The Paula Pfeffer and Cheryl Johnson-Odim Political Cartoon Contest Winners Announced

The contest offers Columbia students the opportunity to make political and social statements, demonstrate their artistic skills, and showcase their analytical abilities.

CHICAGO (May 4, 2020) – The top winning political cartoons in Columbia College Chicago’s Paula Pfeffer and Cheryl Johnson-Odim Political Cartoon Contest were designed to make you laugh—and then think— about the impact of climate change, COVID-19, and the American healthcare system on everyday life.
“I thought these were some of the most trenchant, funniest submissions ever,” said Ivan Brunetti, Associate Professor of Illustration and award-winning illustrator. “Obviously, current events have directly, immediately affected everyone on the planet. The cartoons came from a genuine and deep place, and you could feel the emotional connection that the artists had for the issues they were depicting and responding to.”
The Paula Pfeffer and Cheryl Johnson-Odim Political Cartoon Contest was founded by Professor of American History Teresa Prados-Torreira who started the Political Cartoon Contest at Columbia while teaching the course Cartoons and Satire in American History. Now in its 17th year, the contest offers Columbia College Chicago students the opportunity to make political and social statements, demonstrate their artistic skills, and showcase their analytical abilities. Winners of the contest receive a certificate and a monetary prize: $550 for first place, $450 for second place, $350 for third place, and two honorable mentions of $250 each. Last year, first place went to Del Sego ’20 for her cartoon titled, “Harvard, Baby!” harvard baby
To select the winner, judges looked for clear concepts with strong points of view, but with some subtlety shown in drawing and design. This year’s team of judges included four faculty members and one student:  Associate Professor Ivan Brunetti; Assistant Professor Missy Hernandez; Assistant Professor Melanie Chambliss; Associate Professor Curtis Lawrence, and student Shane Tolentino, staff member of The Columbia Chronicle.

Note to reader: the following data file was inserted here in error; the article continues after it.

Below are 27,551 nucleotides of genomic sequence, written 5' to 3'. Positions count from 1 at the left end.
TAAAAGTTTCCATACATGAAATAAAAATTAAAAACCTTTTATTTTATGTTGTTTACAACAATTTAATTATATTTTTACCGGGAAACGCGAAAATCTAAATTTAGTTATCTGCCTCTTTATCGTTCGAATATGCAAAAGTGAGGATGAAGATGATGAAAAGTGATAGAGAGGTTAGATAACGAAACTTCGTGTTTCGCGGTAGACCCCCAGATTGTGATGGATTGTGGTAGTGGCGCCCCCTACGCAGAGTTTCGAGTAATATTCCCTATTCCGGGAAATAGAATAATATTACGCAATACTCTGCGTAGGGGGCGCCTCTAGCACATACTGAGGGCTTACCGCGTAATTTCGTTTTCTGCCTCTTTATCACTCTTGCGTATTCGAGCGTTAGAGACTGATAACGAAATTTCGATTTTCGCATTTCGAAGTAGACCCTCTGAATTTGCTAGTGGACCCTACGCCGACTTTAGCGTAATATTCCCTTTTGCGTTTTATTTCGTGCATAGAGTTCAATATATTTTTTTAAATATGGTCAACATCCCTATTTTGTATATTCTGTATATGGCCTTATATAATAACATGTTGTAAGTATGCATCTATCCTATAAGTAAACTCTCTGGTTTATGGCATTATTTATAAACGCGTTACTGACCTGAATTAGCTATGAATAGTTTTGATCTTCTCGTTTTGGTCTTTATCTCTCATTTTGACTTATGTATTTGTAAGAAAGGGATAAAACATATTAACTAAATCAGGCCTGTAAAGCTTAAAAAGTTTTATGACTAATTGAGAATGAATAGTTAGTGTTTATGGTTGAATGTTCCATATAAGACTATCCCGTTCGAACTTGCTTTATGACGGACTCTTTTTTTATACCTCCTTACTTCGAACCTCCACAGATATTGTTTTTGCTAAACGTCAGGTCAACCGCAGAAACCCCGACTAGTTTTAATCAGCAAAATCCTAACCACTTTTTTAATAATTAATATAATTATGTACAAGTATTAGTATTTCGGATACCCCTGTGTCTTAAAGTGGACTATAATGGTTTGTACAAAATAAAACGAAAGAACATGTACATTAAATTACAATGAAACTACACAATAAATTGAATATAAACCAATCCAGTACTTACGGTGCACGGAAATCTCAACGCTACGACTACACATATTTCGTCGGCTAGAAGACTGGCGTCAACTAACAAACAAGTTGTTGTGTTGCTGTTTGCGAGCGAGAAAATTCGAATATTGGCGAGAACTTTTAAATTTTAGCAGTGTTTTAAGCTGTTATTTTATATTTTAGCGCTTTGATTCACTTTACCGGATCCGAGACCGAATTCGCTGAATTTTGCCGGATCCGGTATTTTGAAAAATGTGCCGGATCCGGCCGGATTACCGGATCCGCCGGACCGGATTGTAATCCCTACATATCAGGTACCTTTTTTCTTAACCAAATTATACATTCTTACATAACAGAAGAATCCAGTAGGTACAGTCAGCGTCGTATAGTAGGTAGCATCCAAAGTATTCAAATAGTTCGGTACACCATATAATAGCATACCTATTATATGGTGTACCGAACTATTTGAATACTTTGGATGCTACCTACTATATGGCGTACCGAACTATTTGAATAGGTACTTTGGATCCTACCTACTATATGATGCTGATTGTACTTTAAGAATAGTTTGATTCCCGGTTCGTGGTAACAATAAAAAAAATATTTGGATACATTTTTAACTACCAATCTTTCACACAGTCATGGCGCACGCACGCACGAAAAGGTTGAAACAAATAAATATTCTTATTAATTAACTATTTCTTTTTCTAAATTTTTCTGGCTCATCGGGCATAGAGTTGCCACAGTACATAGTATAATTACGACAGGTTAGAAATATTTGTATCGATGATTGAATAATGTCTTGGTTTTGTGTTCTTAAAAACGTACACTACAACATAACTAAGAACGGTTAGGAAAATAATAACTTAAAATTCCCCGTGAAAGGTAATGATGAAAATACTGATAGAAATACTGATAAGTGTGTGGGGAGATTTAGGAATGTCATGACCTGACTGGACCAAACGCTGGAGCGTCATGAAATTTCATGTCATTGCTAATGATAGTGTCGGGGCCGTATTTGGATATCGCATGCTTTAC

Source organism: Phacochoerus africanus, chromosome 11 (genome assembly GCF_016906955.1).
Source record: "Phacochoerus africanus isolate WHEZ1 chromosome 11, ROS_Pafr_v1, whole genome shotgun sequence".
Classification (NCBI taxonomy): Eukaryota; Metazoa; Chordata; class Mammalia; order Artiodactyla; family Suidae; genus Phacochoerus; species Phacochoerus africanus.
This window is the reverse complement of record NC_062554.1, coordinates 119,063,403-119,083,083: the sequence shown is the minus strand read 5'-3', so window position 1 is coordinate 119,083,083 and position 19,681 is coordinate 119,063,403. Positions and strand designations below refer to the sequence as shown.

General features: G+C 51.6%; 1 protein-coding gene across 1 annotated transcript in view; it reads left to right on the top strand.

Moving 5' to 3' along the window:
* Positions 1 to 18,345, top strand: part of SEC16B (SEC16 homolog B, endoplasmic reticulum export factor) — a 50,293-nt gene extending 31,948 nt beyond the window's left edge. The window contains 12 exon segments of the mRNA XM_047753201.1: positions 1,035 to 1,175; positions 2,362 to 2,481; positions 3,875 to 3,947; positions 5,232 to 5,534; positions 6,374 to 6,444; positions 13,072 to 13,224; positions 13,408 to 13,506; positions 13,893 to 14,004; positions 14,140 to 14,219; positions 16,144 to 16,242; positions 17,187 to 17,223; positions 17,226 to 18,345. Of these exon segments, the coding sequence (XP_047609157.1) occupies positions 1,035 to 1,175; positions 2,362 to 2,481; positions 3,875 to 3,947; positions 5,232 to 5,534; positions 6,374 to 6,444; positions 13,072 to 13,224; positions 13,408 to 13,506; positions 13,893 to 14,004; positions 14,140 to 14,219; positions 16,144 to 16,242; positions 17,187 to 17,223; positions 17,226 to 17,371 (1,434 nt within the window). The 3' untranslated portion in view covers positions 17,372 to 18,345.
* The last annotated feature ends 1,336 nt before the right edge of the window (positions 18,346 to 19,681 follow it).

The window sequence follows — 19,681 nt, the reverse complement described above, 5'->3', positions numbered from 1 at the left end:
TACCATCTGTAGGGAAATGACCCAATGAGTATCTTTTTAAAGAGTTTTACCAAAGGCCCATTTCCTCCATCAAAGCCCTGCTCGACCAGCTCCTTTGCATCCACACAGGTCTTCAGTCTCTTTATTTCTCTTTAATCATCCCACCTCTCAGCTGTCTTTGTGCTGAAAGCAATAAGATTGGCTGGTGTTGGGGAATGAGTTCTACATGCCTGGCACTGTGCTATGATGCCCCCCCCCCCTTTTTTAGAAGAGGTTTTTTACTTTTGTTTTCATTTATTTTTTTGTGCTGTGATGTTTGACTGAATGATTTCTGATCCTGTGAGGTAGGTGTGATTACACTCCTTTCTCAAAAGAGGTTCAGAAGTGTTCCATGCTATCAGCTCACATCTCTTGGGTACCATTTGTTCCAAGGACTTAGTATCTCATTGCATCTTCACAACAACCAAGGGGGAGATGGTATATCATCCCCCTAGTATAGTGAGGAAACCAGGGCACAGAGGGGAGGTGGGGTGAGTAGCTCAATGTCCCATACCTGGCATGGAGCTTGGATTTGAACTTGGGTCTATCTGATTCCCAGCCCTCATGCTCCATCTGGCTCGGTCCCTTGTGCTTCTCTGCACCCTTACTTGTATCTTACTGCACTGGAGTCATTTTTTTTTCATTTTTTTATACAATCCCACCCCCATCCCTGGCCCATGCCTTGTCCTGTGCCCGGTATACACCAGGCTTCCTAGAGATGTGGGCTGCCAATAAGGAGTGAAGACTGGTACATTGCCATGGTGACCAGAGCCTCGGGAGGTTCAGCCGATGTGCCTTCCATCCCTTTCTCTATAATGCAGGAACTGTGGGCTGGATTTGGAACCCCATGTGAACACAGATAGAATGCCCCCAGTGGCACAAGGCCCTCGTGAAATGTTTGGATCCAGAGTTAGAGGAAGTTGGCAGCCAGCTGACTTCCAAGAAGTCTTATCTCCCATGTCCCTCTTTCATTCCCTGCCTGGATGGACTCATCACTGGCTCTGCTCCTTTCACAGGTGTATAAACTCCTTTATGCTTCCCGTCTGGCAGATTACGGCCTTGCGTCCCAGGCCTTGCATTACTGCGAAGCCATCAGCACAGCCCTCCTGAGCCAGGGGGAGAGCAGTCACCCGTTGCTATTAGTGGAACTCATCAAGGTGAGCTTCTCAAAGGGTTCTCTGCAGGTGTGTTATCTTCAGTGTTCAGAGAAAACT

The Political Cartoon Contest reflects Columbia’s talent, on the part of the students but also on the part of the faculty. The contest would not work without the faculty encouraging their students to submit entries and guiding them through the submission process.

First Place

Marco D'Andrea, a Traditional Animation major, won first place in this year’s contest with his cartoon “Social Distancing and Global Warming.” D’Andrea developed his skills in a cartooning course which gave him the confidence to participate in the contest. Of his cartoon, D’Andrea said, “given the current state of the world, the topic of social distancing is constantly on my mind, as I am sure it is for others. My goal in creating the cartoon was to combine two major topics into a single visual. Given that one of the activities most associated with the current quarantine is social distancing, I wanting to create a visual about separation, and the image of a polar bear floating on a block of ice came to mind.” He plans to treat himself to hobby supplies with his prize money.

Second Place

Chloe Blair McMullen, an Illustration major, won second place for her cartoon “Corona University.” After taking Richard Laurent’s Cartooning class this semester and learning about political cartoons, McMullen felt compelled to create content. She planned to create a cartoon about women’s issues, but as soon as COVID-19 began to disrupt her daily life, it was all she could think about. McMullen was inspired by her small studio apartment which has begun to feel claustrophobic since quarantine began. McMullen plans to use her prize money to help pay bills and treat herself to Simon Hanselmann’s “Megahex.”

Third Place

Kim Tupas, an Illustration major, won third place for her cartoon “Mary Antoilette.” Currently in a cartooning class, Tupas’ professor encouraged her to submit “Mary Antoilette” to the Political Cartoon Contest. Tupas thought of the topic after seeing news about people panic-buying items, including toilet paper. “The way people were hoarding things already felt like something out of a cartoon” Tupas said, so she knew she wouldn't have to exaggerate. Tupas plans to use her prize money to support artists and small businesses. 

Honorable Mentions

Declan Gatenby, an Illustration major, received an honorable mention for his cartoon “Health care.” Gatenby decided to focus on healthcare as a result of the current conditions, and due to the overall way healthcare is handled across the United States. Gatenby came up with the visual due to his passion for creating wild visuals in my cartoons, even if they end up more visceral. Gatenby wanted to make something that was visually striking, and somewhat unsettling. Gatenby plans to put his prize money towards his college tuition. Jo Hightshoe also received an honorable mention.


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Sarah Borchardt
Communications Manager